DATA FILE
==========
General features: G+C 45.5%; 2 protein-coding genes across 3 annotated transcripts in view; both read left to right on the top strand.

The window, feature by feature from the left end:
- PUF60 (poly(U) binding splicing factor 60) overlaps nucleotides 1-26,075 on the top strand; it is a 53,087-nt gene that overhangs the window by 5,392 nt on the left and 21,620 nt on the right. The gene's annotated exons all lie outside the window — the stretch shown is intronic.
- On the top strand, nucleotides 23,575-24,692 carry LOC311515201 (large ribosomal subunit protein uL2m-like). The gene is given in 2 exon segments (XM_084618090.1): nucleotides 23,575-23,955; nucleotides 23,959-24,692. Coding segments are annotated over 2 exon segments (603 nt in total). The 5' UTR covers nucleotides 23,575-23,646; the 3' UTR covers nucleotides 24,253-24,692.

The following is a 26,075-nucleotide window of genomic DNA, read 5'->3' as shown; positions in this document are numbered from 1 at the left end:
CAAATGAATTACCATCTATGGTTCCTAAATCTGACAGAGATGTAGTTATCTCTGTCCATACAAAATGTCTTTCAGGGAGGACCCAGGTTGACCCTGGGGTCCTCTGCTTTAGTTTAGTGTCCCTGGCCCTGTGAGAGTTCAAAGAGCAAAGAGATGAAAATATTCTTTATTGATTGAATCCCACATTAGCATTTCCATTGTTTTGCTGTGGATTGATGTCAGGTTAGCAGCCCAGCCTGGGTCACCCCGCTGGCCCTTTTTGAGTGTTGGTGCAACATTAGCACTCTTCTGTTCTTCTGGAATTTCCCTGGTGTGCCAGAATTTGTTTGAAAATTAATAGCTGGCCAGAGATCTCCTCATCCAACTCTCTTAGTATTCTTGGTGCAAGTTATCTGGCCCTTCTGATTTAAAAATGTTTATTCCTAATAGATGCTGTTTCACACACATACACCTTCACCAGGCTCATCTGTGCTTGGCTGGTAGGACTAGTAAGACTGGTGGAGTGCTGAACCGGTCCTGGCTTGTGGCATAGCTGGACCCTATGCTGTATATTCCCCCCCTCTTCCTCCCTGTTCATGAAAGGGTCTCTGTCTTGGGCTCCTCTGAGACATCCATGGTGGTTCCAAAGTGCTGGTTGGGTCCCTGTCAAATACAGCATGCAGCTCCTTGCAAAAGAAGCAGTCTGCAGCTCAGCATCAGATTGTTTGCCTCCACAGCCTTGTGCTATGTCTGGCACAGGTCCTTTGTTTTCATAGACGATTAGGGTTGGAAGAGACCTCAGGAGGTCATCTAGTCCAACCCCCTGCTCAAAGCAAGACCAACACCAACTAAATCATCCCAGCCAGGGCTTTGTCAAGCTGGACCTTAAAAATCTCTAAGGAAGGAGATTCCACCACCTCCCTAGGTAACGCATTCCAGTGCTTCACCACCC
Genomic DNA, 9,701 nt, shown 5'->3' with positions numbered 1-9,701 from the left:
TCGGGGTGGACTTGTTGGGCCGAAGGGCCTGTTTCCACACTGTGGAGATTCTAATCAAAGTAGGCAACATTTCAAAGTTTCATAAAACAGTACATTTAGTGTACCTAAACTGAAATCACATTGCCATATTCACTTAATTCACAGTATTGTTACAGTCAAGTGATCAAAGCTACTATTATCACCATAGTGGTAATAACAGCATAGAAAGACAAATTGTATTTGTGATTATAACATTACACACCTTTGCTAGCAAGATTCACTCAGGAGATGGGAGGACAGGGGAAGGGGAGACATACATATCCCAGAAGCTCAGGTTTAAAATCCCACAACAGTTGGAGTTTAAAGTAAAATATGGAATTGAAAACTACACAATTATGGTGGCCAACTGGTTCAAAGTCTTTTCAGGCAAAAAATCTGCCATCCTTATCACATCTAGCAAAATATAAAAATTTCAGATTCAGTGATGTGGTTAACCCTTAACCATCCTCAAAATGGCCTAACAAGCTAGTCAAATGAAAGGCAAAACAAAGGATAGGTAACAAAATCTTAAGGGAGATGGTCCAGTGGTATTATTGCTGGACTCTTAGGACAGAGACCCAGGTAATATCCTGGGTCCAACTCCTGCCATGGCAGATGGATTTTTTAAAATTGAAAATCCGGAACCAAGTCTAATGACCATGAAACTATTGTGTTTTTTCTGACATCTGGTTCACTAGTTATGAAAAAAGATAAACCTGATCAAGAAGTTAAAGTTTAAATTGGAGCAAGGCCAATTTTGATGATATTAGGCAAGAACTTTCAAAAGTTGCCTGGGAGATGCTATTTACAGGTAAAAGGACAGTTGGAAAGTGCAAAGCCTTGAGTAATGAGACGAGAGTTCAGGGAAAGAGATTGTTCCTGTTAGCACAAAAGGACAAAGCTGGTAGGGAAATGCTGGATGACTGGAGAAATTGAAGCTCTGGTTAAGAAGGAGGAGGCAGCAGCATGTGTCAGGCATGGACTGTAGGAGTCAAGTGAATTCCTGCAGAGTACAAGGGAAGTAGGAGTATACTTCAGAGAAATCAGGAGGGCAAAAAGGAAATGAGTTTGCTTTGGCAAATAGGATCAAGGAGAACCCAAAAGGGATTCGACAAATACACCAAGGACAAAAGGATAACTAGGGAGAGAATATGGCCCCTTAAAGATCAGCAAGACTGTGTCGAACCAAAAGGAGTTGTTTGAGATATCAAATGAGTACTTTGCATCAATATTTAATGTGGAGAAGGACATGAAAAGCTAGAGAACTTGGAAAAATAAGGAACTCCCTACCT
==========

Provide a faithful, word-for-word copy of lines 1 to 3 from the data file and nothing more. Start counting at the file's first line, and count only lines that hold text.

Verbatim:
General features: G+C 45.5%; 2 protein-coding genes across 3 annotated transcripts in view; both read left to right on the top strand.

The window, feature by feature from the left end:
- PUF60 (poly(U) binding splicing factor 60) overlaps nucleotides 1-26,075 on the top strand; it is a 53,087-nt gene that overhangs the window by 5,392 nt on the left and 21,620 nt on the right. The gene's annotated exons all lie outside the window — the stretch shown is intronic.